The Most Common Types of Brain Injuries
The topic of brain injuries is more diverse than you may think. A number of types of brain injuries exist, resulting in varying levels of impact to the injured person. This brief guide to brain injuries will cover the types of injuries and how to identify each.
What Is a Brain Injury?
A brain injury usually results from another injury or illness that is severe enough to affect the brain, disrupt its function, and impact the individual. An inherited disease or defect or a birth injury can cause brain injuries – injuries such as these are present at or immediately after birth. However, most conditions referred to as brain injuries are not hereditary or birth-induced. We call non-hereditary or birth-induced brain injuries, acquired brain injuries, or ABI.
Acquired Brain Injuries (ABI)
Acquired brain injuries are any injuries to the brain that are not hereditary, congenital, or caused by birth trauma. ABIs can have physical, emotional, psychological, and cognitive effects on the individual. Most common brain injuries fall under the umbrella of ABI and its two categories.
- Non-traumatic brain injury
- Traumatic brain injury
Both types of ABI can affect the brain’s functions within a range of severity. The more serious the impact to the brain, the more evident the reduction in brain function and its associated changes to the individual. ABI can have temporary or permanent effects on the individual, though a series of brain injuries with temporary effects can eventually lead to more severe symptoms.
Non-Traumatic Brain Injury
Non-traumatic brain injuries encompass a category of brain injuries caused by some internal factor. Disease, pressure, and other sources of reduced brain oxygen can all cause non-traumatic brain injuries.
Non-traumatic brain injuries share direct causes – lack of blood flow to the brain, and hemorrhage in the brain due to clotting. Common causes include stroke, pressure from a tumor, infection, and poisoning by neurotoxins. Despite the name, non-traumatic brain injuries can be very traumatic for patients and families alike.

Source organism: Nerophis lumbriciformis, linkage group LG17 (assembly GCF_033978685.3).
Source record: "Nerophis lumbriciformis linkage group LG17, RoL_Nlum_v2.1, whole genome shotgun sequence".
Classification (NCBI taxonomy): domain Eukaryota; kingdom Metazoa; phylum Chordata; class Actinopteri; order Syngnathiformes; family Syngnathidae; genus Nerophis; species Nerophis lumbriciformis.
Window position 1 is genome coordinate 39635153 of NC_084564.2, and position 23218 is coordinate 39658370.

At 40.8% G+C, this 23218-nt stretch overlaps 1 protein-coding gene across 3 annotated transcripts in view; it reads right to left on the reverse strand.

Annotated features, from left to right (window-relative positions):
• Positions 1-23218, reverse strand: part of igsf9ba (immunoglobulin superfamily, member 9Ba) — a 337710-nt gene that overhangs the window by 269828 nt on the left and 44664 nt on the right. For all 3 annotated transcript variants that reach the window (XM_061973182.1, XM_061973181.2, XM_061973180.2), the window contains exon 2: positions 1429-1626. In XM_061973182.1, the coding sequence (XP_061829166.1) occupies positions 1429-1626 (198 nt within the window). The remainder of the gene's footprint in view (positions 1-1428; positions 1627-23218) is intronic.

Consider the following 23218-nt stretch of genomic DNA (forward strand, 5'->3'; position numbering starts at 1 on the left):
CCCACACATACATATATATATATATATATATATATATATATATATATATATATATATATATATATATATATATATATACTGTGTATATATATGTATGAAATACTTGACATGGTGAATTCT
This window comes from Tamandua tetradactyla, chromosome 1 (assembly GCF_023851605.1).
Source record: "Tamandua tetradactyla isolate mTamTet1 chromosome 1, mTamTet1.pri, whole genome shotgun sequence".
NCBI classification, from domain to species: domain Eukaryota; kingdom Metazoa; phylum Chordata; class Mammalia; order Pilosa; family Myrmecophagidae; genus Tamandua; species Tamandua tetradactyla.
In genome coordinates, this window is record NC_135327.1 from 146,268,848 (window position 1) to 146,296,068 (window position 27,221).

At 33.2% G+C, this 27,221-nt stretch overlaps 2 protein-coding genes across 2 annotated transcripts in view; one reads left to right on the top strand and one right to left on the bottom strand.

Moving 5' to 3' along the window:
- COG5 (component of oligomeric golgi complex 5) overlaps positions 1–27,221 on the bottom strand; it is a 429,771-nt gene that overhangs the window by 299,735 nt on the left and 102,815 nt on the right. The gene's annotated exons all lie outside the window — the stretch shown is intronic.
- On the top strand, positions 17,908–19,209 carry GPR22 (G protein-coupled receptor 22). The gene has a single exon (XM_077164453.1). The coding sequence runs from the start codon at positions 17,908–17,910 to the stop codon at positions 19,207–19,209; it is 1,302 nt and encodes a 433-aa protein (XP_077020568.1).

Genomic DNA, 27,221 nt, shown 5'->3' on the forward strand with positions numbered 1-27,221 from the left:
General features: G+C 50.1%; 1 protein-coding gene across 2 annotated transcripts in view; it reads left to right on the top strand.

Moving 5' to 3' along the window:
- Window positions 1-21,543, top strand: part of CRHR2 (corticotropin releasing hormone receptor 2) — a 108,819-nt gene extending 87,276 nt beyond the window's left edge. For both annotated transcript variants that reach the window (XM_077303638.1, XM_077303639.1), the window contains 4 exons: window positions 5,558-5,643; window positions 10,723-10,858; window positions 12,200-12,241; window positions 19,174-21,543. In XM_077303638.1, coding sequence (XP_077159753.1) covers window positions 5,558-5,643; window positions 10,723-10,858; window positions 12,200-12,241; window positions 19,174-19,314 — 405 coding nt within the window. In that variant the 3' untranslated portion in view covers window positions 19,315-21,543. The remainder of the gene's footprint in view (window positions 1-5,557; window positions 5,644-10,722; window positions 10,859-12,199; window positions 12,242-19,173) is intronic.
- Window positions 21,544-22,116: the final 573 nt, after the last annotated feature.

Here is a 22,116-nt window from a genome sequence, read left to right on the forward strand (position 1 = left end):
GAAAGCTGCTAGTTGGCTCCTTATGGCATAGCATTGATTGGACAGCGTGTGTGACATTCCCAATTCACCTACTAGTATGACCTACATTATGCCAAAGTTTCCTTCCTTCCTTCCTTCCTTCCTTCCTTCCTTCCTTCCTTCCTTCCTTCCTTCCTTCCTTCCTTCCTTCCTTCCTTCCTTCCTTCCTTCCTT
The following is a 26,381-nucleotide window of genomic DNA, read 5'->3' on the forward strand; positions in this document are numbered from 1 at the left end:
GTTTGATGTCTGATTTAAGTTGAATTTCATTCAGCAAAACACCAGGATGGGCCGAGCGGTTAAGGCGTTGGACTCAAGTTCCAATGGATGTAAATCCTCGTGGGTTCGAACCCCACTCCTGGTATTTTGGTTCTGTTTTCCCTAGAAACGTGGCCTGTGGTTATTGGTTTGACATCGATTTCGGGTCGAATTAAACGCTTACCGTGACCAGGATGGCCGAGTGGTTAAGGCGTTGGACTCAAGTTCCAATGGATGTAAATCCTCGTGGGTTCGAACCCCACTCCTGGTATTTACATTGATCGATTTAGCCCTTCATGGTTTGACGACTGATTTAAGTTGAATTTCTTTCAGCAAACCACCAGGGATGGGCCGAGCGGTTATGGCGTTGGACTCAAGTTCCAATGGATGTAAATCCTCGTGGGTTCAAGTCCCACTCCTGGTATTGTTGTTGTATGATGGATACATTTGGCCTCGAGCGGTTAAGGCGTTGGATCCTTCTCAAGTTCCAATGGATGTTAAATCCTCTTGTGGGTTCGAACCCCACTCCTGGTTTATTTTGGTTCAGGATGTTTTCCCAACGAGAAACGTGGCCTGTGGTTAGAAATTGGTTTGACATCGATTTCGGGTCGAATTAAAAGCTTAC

Traumatic Brain Injury
Perhaps the better known of the two types of ABI, traumatic brain injuries (TBI) encompass a range of injuries from an external force to the brain. TBI commonly results from a blow to the head. Sometimes, the blow results in a closed injury that does not penetrate the skull, such as a brain contusion, laceration, or cerebral hemorrhage. Other times, the blow penetrates the skull and causes an open injury that results in an epidural or subdural hematoma.
The force of inertia causes the other category of TBI. When a person’s head changes direction suddenly as the result of an explosion, whiplash, or other change in direction, the brain slams into the interior of the skull. Contact with the skull can produce hemorrhage or diffuse axonal injuries, which shear axon fibers from the brain cells.
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How Can You Tell if a Brain Injury Is Severe?
Any time a head injury occurs, a TBI is possible. However, how can you tell if the brain injury is severe or not? First, you should seek medical attention after any head injury. Consider this quick guide to the various factors determining severity.
- Mild TBI (concussion)
- Loss of consciousness under 30 minutes
- Some alteration of consciousness
- Post-traumatic amnesia lasting under 24 hours
- Equal dilation of pupils
- Negative CT
- Nausea and vomiting
- Temporary loss of balance, dizziness, disorientation
- Moderate to Severe TBI
- Loss of consciousness for over 30 minutes
- Post-traumatic amnesia lasting over 24 hours
- Persistent unequal dilation of pupils
- Positive CT
- Persistent neurologic deficit
Again, it is essential to seek medical attention after a head injury. Symptoms that seem characteristic to a mild TBI can eventually reveal a much more severe TBI. A medical professional will perform imaging in order to determine the level of severity and the proper route of treatment.